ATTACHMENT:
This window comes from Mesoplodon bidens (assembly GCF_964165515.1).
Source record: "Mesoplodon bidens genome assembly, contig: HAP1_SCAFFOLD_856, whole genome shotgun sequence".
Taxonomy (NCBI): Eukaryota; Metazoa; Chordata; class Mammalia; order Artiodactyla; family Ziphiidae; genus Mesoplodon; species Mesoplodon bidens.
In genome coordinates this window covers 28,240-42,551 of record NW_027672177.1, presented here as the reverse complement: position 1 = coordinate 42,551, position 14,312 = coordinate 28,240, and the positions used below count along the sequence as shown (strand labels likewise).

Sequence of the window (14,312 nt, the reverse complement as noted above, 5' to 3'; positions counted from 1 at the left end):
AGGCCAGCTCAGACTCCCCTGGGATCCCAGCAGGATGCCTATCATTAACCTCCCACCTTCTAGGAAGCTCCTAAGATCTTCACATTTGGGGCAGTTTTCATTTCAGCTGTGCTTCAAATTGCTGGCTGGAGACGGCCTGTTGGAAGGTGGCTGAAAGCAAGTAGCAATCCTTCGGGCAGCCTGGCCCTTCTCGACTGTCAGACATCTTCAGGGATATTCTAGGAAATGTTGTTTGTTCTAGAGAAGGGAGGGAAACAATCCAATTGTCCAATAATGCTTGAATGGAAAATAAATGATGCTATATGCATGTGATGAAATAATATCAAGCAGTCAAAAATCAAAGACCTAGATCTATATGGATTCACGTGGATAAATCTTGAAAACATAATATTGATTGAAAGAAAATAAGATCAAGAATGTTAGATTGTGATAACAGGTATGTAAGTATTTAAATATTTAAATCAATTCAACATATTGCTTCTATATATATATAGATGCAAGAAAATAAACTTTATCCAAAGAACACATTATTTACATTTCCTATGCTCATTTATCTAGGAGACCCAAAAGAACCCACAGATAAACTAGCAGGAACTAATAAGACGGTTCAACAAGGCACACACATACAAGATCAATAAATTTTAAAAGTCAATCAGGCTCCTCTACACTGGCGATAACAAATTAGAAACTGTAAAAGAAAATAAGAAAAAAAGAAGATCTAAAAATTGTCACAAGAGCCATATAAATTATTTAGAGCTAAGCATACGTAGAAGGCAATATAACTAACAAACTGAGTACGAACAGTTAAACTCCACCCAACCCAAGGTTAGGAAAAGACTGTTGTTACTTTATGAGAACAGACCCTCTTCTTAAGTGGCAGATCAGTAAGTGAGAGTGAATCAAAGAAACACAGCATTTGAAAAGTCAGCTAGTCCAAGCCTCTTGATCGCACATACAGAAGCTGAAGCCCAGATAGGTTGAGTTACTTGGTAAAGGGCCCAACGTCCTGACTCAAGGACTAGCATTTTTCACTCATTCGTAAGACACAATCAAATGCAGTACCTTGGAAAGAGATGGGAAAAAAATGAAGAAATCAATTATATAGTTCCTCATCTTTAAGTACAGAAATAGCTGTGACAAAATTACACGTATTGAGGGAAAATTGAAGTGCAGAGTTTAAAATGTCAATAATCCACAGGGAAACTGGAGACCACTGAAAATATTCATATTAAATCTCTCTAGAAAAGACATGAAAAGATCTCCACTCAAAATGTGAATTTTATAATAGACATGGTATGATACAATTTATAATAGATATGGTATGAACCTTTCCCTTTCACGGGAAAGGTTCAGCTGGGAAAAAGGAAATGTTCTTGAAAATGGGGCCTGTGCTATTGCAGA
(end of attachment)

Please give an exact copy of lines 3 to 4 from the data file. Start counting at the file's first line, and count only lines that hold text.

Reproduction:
Taxonomy (NCBI): Eukaryota; Metazoa; Chordata; class Mammalia; order Artiodactyla; family Ziphiidae; genus Mesoplodon; species Mesoplodon bidens.
In genome coordinates this window covers 28,240-42,551 of record NW_027672177.1, presented here as the reverse complement: position 1 = coordinate 42,551, position 14,312 = coordinate 28,240, and the positions used below count along the sequence as shown (strand labels likewise).